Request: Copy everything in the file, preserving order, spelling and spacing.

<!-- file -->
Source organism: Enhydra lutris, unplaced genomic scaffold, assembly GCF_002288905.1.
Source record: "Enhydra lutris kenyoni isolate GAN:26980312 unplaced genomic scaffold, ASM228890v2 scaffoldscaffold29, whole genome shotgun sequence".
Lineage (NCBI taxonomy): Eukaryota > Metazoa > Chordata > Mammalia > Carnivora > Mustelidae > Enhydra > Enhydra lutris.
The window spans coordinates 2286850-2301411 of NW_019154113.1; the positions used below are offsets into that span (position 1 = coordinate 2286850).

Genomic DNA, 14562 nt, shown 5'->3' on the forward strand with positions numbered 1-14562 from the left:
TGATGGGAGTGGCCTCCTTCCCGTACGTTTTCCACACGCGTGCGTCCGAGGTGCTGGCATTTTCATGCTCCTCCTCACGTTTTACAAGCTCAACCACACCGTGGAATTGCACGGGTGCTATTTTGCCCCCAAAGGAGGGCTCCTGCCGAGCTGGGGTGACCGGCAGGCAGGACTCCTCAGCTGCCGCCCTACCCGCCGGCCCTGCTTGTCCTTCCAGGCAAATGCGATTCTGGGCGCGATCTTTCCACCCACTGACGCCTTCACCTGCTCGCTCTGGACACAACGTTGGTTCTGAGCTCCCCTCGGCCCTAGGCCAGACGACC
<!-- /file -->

Source organism: Enhydra lutris, unplaced genomic scaffold, assembly GCF_002288905.1.
Source record: "Enhydra lutris kenyoni isolate GAN:26980312 unplaced genomic scaffold, ASM228890v2 scaffoldscaffold29, whole genome shotgun sequence".
Lineage (NCBI taxonomy): Eukaryota > Metazoa > Chordata > Mammalia > Carnivora > Mustelidae > Enhydra > Enhydra lutris.
The window spans coordinates 2286850-2301411 of NW_019154113.1; the positions used below are offsets into that span (position 1 = coordinate 2286850).

Genomic DNA, 14562 nt, shown 5'->3' on the forward strand with positions numbered 1-14562 from the left:
TGATGGGAGTGGCCTCCTTCCCGTACGTTTTCCACACGCGTGCGTCCGAGGTGCTGGCATTTTCATGCTCCTCCTCACGTTTTACAAGCTCAACCACACCGTGGAATTGCACGGGTGCTATTTTGCCCCCAAAGGAGGGCTCCTGCCGAGCTGGGGTGACCGGCAGGCAGGACTCCTCAGCTGCCGCCCTACCCGCCGGCCCTGCTTGTCCTTCCAGGCAAATGCGATTCTGGGCGCGATCTTTCCACCCACTGACGCCTTCACCTGCTCGCTCTGGACACAACGTTGGTTCTGAGCTCCCCTCGGCCCTAGGCCAGACGACC